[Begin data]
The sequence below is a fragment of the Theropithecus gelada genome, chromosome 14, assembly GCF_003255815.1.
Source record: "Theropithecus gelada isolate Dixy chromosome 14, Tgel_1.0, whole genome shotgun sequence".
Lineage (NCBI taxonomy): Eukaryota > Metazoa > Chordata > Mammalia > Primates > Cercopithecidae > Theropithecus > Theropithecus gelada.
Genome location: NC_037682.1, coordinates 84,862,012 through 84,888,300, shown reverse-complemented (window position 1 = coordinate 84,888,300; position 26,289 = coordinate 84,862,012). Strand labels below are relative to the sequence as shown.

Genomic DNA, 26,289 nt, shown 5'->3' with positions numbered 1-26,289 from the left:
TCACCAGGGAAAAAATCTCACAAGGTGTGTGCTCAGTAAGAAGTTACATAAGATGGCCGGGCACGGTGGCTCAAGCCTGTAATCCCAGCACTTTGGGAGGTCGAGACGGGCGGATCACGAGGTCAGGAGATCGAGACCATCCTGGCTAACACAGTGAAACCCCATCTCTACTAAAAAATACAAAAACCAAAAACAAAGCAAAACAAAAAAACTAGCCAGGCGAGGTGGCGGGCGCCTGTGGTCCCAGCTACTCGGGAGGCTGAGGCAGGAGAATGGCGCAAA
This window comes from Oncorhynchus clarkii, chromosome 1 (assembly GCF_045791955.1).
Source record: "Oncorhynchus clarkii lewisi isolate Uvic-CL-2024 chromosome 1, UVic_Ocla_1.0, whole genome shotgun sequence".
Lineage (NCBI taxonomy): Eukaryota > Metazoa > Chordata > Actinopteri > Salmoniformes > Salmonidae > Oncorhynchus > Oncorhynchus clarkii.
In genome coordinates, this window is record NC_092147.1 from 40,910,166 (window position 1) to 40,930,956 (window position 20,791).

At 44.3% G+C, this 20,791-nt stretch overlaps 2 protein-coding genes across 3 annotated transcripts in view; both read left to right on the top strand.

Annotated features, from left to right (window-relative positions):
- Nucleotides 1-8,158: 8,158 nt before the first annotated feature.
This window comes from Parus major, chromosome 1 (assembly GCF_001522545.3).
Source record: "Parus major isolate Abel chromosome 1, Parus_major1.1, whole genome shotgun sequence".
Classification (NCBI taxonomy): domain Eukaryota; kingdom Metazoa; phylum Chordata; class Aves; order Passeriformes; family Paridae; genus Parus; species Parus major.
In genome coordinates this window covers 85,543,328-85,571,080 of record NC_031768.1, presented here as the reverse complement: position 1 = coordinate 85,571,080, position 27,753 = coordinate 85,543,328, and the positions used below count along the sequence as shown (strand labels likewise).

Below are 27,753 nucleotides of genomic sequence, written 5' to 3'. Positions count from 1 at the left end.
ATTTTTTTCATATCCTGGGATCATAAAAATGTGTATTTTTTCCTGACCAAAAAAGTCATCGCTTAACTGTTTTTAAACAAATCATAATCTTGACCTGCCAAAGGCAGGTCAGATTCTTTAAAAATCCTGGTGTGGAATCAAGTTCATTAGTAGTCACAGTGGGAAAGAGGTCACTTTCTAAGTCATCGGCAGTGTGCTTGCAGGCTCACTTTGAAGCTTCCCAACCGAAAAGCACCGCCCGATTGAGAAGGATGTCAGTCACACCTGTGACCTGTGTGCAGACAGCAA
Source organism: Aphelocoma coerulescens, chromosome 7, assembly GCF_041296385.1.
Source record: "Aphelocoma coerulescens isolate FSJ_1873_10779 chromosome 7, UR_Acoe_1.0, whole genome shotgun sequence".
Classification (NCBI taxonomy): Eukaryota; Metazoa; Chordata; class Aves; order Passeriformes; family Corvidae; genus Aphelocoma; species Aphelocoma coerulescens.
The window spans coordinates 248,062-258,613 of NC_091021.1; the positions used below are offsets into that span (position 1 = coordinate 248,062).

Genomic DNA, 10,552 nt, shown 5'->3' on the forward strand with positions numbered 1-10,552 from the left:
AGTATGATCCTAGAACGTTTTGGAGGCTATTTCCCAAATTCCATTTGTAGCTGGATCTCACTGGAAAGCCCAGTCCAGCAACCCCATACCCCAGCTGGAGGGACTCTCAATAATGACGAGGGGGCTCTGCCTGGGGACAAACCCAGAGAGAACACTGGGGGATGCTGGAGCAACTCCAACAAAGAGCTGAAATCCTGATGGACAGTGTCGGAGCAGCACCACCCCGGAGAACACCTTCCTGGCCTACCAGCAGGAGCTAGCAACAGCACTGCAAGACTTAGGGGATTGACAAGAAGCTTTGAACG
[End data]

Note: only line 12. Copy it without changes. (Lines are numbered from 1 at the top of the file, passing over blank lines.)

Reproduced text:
Annotated features, from left to right (window-relative positions):